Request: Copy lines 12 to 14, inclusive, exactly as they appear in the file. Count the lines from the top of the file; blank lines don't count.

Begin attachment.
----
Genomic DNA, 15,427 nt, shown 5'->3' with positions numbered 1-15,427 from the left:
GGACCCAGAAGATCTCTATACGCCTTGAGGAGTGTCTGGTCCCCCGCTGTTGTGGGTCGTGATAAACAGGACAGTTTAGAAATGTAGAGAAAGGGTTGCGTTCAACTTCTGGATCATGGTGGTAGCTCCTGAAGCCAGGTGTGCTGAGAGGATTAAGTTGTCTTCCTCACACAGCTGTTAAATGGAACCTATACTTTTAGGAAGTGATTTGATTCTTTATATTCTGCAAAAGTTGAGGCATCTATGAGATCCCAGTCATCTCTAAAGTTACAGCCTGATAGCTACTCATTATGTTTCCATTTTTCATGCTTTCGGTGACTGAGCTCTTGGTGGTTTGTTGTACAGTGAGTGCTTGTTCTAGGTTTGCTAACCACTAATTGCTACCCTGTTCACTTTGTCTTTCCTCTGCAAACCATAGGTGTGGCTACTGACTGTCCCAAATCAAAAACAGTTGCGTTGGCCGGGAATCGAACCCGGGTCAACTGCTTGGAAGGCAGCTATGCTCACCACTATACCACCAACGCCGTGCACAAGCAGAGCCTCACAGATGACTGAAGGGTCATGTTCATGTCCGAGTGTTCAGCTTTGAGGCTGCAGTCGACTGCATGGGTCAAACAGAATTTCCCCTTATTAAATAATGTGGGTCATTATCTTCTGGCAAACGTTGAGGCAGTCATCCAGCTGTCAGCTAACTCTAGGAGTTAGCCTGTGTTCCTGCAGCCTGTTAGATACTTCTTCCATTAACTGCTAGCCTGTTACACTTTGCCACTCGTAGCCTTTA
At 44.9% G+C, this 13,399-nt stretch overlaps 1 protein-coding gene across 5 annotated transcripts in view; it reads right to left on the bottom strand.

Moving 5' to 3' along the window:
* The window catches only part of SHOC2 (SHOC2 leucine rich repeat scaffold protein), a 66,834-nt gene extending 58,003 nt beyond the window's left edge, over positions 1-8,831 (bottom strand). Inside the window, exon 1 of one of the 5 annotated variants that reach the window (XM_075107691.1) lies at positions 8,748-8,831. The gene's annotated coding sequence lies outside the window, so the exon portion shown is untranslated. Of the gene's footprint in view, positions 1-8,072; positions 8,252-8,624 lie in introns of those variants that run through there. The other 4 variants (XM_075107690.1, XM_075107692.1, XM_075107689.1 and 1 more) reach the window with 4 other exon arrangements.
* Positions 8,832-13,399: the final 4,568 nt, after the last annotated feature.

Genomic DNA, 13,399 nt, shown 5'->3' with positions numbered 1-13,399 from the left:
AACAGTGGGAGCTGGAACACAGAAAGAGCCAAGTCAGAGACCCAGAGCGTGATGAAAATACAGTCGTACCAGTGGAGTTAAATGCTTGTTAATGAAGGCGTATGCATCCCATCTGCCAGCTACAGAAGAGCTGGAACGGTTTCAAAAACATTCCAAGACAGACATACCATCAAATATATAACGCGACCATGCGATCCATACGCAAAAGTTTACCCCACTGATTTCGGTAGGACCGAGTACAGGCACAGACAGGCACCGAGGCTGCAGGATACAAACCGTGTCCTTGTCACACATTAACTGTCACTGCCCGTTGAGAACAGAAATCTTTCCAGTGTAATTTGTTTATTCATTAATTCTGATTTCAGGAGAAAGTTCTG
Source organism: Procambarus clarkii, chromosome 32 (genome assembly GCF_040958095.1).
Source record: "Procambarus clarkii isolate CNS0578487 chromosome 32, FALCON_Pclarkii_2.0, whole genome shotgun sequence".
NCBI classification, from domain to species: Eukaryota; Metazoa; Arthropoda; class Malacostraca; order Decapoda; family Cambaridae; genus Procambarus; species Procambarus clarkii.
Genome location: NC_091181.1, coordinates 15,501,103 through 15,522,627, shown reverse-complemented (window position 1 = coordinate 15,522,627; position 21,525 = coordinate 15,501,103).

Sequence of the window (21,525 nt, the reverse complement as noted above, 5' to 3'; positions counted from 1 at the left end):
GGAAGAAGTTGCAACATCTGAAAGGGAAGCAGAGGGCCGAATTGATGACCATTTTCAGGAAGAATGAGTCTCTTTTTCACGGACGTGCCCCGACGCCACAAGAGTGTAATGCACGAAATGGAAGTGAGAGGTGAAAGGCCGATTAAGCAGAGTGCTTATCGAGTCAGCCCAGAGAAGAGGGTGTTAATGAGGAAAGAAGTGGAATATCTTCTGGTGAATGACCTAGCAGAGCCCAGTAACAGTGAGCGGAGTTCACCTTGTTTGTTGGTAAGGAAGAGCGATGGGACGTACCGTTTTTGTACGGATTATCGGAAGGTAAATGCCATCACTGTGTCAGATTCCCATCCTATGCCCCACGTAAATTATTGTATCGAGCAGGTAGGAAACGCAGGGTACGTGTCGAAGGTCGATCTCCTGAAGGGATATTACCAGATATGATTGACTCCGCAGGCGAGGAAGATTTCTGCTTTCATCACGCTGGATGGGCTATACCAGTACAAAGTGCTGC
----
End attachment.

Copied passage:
Genome location: NC_091181.1, coordinates 15,501,103 through 15,522,627, shown reverse-complemented (window position 1 = coordinate 15,522,627; position 21,525 = coordinate 15,501,103).

Sequence of the window (21,525 nt, the reverse complement as noted above, 5' to 3'; positions counted from 1 at the left end):
GGAAGAAGTTGCAACATCTGAAAGGGAAGCAGAGGGCCGAATTGATGACCATTTTCAGGAAGAATGAGTCTCTTTTTCACGGACGTGCCCCGACGCCACAAGAGTGTAATGCACGAAATGGAAGTGAGAGGTGAAAGGCCGATTAAGCAGAGTGCTTATCGAGTCAGCCCAGAGAAGAGGGTGTTAATGAGGAAAGAAGTGGAATATCTTCTGGTGAATGACCTAGCAGAGCCCAGTAACAGTGAGCGGAGTTCACCTTGTTTGTTGGTAAGGAAGAGCGATGGGACGTACCGTTTTTGTACGGATTATCGGAAGGTAAATGCCATCACTGTGTCAGATTCCCATCCTATGCCCCACGTAAATTATTGTATCGAGCAGGTAGGAAACGCAGGGTACGTGTCGAAGGTCGATCTCCTGAAGGGATATTACCAGATATGATTGACTCCGCAGGCGAGGAAGATTTCTGCTTTCATCACGCTGGATGGGCTATACCAGTACAAAGTGCTGC